Value Chain Finance

Value Chain Finance


Although the Government of Azerbaijan has started to treat agriculture as one of the main priorities of the economy, the produced volume remains below the expectations and is not that competitive in the international markets. In order to meet these challenges greater collaboration and cooperation both up- and down-stream of production is required between various players in the value chain.

In order to increase the competitiveness of agro-products in Azerbaijan, the advantages of an improved agro-food value chain have to be promoted. Value chain model is ideal for addressing the needs of all stakeholders involved: access to finance, secure sales, procure of products, reduce risk and/or improve efficiency. On the financial institutions side, introducing the concept of Value Chain Finance (VCF) will help them to reduce their costs and risks of agricultural lending. Due to the reduced risk offered by the VCF, financial institutions perceive it as a good starting point to penetrate into the sector.

AzAFF provides a great opportunity for the sector by promoting agricultural value chains and an opportunity for the partner financial institutions to get involved in these chains as a main player through the technical assistance of AZAFF. In VCF, FIs have four main goals:

  • To reduce their credit risk through the use of the off-take contracts as part of their collateral package. In the case of dairy structures, they usually commit to pay their suppliers through their FIs that can use part of the cash flows to repay the credits they have provided;

  • To reduce their transaction costs (administrative costs, monitoring) thanks to the fact that VCFs can provide the same type of credits to large number of individual farmers signing similar contracts with off-takers;

  • To optimize their marketing strategy by having all stakeholders in value-chains among their clients, from input suppliers to final distributors, and to optimize their cash flows as credits to the ones are usually generating deposits of the others;

  • To focus on the most dynamic stakeholders as partners of efficient “coordinated” value chains tend to grow more quickly than “isolated” stakeholders.

For off-takers, a VCF scheme has three main advantages:

  • It helps reinforce their contractual agreement with farmers as VCF makes non delivery of contracted products a case of default and termination of loan agreement, except in case of force majeure;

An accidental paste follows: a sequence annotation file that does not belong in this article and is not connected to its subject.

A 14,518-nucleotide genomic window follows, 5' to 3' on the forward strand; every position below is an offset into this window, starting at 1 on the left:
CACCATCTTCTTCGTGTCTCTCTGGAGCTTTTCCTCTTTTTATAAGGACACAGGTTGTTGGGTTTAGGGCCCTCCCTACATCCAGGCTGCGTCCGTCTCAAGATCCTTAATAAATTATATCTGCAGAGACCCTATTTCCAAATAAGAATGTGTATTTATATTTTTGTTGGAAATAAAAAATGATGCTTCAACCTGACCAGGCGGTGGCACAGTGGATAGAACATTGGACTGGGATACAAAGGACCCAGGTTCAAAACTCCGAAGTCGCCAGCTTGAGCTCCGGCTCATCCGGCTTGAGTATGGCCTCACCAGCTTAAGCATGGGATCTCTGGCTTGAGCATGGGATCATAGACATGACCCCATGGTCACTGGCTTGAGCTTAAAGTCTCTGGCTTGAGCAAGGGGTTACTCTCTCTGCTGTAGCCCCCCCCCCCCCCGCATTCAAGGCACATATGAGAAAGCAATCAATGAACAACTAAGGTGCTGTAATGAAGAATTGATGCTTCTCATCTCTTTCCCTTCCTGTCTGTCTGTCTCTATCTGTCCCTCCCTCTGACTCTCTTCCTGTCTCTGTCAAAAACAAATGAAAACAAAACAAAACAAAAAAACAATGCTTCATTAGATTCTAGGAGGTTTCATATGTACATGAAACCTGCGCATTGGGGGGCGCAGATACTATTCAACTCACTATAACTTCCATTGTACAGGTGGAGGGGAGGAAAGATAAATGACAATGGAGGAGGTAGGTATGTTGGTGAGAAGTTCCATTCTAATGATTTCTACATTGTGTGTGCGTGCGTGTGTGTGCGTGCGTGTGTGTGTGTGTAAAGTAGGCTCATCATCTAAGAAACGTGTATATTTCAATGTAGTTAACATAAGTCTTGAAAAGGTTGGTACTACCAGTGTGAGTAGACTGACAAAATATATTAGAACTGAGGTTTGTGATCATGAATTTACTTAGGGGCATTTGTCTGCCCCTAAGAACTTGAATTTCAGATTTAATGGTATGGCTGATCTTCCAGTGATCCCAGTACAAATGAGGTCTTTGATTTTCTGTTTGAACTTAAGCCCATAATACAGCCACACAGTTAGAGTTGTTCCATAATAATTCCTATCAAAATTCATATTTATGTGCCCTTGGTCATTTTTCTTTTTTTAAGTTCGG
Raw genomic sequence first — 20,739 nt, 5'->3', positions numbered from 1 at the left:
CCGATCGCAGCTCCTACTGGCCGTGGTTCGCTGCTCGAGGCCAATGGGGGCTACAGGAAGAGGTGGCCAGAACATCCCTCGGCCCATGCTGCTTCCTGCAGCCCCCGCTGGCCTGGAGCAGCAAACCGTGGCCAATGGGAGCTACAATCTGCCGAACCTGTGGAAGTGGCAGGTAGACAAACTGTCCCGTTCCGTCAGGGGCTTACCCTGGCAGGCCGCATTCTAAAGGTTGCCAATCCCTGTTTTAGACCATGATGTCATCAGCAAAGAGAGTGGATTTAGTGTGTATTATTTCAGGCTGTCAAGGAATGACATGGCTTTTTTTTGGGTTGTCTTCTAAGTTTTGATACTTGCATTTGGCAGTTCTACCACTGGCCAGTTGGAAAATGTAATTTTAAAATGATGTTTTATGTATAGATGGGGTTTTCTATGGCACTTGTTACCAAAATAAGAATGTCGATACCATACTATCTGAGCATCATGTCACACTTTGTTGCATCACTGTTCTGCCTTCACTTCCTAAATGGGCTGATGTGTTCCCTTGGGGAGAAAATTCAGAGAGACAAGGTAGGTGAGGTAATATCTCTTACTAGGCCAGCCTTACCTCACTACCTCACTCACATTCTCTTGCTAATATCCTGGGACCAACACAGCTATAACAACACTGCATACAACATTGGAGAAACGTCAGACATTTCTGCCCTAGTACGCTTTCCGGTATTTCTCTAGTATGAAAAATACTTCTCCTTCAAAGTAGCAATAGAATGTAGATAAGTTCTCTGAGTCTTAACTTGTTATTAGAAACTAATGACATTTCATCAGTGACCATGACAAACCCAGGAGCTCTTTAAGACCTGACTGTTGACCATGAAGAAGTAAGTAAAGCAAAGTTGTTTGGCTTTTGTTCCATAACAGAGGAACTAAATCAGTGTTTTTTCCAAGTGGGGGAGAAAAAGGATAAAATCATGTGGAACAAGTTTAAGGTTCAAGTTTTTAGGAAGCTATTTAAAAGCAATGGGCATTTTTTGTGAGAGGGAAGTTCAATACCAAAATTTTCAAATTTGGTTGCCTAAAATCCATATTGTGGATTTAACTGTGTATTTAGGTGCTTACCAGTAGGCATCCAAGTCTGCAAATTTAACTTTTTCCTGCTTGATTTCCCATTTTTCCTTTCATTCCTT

• It allows providing to contractual farmers credit resources obtained in good and transparent conditions, as the FI has lower risks and transaction costs. It eliminates in particular informal payments to the stakeholders involved in the allocation of credit resources. Credits to farmers by FIs often substitute previous credits provided by off-takers to their suppliers and therefore substantially improve their cash flow;

  • It can reduce its administrative costs as payments to farmers are made through internal bank transfers.

For farmers, VCF provides also three key benefits:

  • It helps to rebalance the contractual relation with off-takers to their benefit, especially if they are not members of strong cooperatives or associations representing them collectively. Off-take contracts are never prepared by farmers but by off-takers. This leads to a genuine asymmetry for which PFIs act as a buffer. As they provide credits to farmers, PFIs have no interest in having them trapped by unfavorable or even fraudulent contracts;

  • It allows them to obtain credits in much better conditions than with individual “isolated” credits as the PFI has a lower risk and lower transaction costs. This means less need for collateral and better terms (interest rate, repayment profile);

  • Farmers can often obtain through structured off-take contracts quality technical assistance provided with or with the support of their off-taker, as well as collective access to key inputs coordinated by their off-takers which play often de facto the role of service cooperatives.

Our Partners


The technical assistance funds of the project are provided by the EU Neighborhood Investment Facility.


This project is financed by the European Bank of Reconstruction and Development (EBRD).


The technical assistance services within the project are provided by Frankfurt School of Finance and Management.